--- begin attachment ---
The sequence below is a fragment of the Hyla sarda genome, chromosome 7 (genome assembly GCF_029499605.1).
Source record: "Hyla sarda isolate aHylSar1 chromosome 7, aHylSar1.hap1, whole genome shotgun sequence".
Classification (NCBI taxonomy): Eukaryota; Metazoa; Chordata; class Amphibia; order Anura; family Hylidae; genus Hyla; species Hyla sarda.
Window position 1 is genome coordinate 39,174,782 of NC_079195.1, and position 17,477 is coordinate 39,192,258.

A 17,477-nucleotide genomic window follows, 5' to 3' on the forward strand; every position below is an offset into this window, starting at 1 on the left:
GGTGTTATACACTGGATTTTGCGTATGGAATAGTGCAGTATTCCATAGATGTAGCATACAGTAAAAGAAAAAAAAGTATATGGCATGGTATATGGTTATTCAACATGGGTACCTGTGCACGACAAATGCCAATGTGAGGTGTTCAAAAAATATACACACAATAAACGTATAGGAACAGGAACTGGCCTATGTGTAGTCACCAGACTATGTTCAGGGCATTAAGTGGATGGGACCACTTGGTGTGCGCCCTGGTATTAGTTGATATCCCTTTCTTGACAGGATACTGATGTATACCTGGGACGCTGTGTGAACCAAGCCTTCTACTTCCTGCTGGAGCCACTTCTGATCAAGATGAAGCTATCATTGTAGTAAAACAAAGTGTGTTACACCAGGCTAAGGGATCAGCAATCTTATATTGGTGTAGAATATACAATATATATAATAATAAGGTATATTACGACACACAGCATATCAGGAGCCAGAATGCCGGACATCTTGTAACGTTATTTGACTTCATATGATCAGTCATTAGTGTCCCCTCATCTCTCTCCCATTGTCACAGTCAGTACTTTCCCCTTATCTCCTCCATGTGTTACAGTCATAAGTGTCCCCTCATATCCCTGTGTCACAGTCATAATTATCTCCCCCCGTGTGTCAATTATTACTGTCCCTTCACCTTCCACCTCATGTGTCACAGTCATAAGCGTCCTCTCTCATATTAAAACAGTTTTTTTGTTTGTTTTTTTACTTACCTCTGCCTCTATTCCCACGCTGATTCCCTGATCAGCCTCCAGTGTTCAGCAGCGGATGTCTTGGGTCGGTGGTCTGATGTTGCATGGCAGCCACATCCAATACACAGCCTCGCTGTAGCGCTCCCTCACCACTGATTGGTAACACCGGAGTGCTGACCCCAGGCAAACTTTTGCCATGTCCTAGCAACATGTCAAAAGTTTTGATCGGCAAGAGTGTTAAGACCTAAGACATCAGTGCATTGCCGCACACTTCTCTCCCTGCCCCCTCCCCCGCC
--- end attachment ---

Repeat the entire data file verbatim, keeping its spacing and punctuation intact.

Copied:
The sequence below is a fragment of the Hyla sarda genome, chromosome 7 (genome assembly GCF_029499605.1).
Source record: "Hyla sarda isolate aHylSar1 chromosome 7, aHylSar1.hap1, whole genome shotgun sequence".
Classification (NCBI taxonomy): Eukaryota; Metazoa; Chordata; class Amphibia; order Anura; family Hylidae; genus Hyla; species Hyla sarda.
Window position 1 is genome coordinate 39,174,782 of NC_079195.1, and position 17,477 is coordinate 39,192,258.

A 17,477-nucleotide genomic window follows, 5' to 3' on the forward strand; every position below is an offset into this window, starting at 1 on the left:
GGTGTTATACACTGGATTTTGCGTATGGAATAGTGCAGTATTCCATAGATGTAGCATACAGTAAAAGAAAAAAAAGTATATGGCATGGTATATGGTTATTCAACATGGGTACCTGTGCACGACAAATGCCAATGTGAGGTGTTCAAAAAATATACACACAATAAACGTATAGGAACAGGAACTGGCCTATGTGTAGTCACCAGACTATGTTCAGGGCATTAAGTGGATGGGACCACTTGGTGTGCGCCCTGGTATTAGTTGATATCCCTTTCTTGACAGGATACTGATGTATACCTGGGACGCTGTGTGAACCAAGCCTTCTACTTCCTGCTGGAGCCACTTCTGATCAAGATGAAGCTATCATTGTAGTAAAACAAAGTGTGTTACACCAGGCTAAGGGATCAGCAATCTTATATTGGTGTAGAATATACAATATATATAATAATAAGGTATATTACGACACACAGCATATCAGGAGCCAGAATGCCGGACATCTTGTAACGTTATTTGACTTCATATGATCAGTCATTAGTGTCCCCTCATCTCTCTCCCATTGTCACAGTCAGTACTTTCCCCTTATCTCCTCCATGTGTTACAGTCATAAGTGTCCCCTCATATCCCTGTGTCACAGTCATAATTATCTCCCCCCGTGTGTCAATTATTACTGTCCCTTCACCTTCCACCTCATGTGTCACAGTCATAAGCGTCCTCTCTCATATTAAAACAGTTTTTTTGTTTGTTTTTTTACTTACCTCTGCCTCTATTCCCACGCTGATTCCCTGATCAGCCTCCAGTGTTCAGCAGCGGATGTCTTGGGTCGGTGGTCTGATGTTGCATGGCAGCCACATCCAATACACAGCCTCGCTGTAGCGCTCCCTCACCACTGATTGGTAACACCGGAGTGCTGACCCCAGGCAAACTTTTGCCATGTCCTAGCAACATGTCAAAAGTTTTGATCGGCAAGAGTGTTAAGACCTAAGACATCAGTGCATTGCCGCACACTTCTCTCCCTGCCCCCTCCCCCGCC